On June 6, he represented the mayor at an event at Quartet Restaurant on the Riverfront, where people in attendance say he commented over a microphone on Smith's physical appearance and made a suggestive motion with his hips.

The city's human resources officer, Anna Kanwit, began an investigation on June 11. But Hales has kept Artharee on the job during that investigation, including a public role.

Atharee is serving on a homelessness task force Hales convened last week. And as the mayor led a police march to clear Last Thursday revelers from Alberta Street on June 27, Artharee walked beside him.

Hales spokesman Dana Haynes tells WW this evening that the mayor's office had not yet read the letter.

"Mayor Hales apologized to Commissioner Smith," Haynes says. "The mayor's chief of staff apologized to Commissioner Smith. Baruti apologized to Commissioner Smith. The mayor then requested an investigation by the HR department to see if this is a violation of our harassment policy. The mayor is not interfering with the HR department in any way. We look forward to seeing this letter and seeing what these signatories would like the mayor to do."

Reached by phone this evening, Smith declined comment on the letter. County spokesman David Austin says Smith is waiting for Hales to take action. 

"Commissioner Smith is still waiting for the mayor's decision," says Austin. "She continues to do her work for the vulnerable populations she represents. Any questions about this should be sent to the mayor, since this is his staff."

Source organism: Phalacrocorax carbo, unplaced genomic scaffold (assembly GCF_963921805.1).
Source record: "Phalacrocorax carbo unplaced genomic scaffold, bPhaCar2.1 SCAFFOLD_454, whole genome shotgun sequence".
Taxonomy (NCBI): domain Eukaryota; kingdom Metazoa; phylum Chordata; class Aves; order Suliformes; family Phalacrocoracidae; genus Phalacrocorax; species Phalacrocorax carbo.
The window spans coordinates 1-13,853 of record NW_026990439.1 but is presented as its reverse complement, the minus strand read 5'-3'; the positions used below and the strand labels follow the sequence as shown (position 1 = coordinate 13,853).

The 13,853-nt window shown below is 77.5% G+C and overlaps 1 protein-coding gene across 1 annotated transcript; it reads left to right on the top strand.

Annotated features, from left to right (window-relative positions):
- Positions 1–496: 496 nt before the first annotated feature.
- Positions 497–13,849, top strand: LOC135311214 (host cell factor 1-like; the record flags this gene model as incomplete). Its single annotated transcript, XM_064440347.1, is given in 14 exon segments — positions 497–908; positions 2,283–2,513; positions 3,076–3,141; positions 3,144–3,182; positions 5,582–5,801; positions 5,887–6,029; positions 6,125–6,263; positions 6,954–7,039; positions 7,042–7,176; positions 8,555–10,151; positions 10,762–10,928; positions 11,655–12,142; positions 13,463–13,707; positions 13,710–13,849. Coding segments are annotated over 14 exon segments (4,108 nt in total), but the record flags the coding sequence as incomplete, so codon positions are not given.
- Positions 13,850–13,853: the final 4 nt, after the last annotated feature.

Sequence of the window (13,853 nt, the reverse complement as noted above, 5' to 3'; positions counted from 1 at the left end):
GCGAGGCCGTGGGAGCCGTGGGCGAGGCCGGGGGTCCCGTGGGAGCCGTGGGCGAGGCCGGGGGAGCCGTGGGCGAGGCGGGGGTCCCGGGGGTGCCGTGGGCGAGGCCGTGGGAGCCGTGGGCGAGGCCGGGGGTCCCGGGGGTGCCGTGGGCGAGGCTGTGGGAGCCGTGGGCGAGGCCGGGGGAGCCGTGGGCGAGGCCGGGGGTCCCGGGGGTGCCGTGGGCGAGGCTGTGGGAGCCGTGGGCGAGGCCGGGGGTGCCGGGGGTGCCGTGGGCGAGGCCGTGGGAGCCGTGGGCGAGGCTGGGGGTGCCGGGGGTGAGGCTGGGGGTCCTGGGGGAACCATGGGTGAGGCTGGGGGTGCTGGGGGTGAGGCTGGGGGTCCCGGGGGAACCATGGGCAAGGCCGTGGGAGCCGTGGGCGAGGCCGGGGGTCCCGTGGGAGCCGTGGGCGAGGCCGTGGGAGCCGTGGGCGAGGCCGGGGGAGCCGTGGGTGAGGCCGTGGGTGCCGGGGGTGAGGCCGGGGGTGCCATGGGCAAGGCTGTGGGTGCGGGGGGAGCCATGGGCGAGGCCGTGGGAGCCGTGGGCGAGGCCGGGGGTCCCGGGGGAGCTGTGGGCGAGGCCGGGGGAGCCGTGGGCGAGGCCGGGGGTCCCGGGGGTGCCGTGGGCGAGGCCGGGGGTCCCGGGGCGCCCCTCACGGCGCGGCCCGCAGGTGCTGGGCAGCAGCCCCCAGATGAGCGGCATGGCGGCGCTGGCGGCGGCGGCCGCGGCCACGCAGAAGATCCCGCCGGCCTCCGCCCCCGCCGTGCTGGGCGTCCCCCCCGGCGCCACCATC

The full text of the letter is below:

June 29, 2013
Mayor Charlie Hales
City of Portland
1221 SW 4th Avenue
Portland, OR 97204

Dear Mayor Hales,
As word of Baruti Artharee’s sexually suggestive and demeaning public comments toward Multnomah County Commissioner Loretta Smith spread throughout our community earlier this month, many people were disgusted. That disgust has turned into outrage as your office and the City of Portland have failed to make strong and decisive statements against gender discrimination.

This incident deserves the additional attention it is getting -- not just because an elected public official was sexually harassed by a city employee who was representing your office but because of its high profile. There was a unique opportunity to use it for the better, to “see it, name it” as the campaign slogan goes, to make very clear - publicly – that this behavior is unacceptable because it degrades women, making it harder for us to be seen as competent, respected professionals (whatever we look like) instead of sexual objects.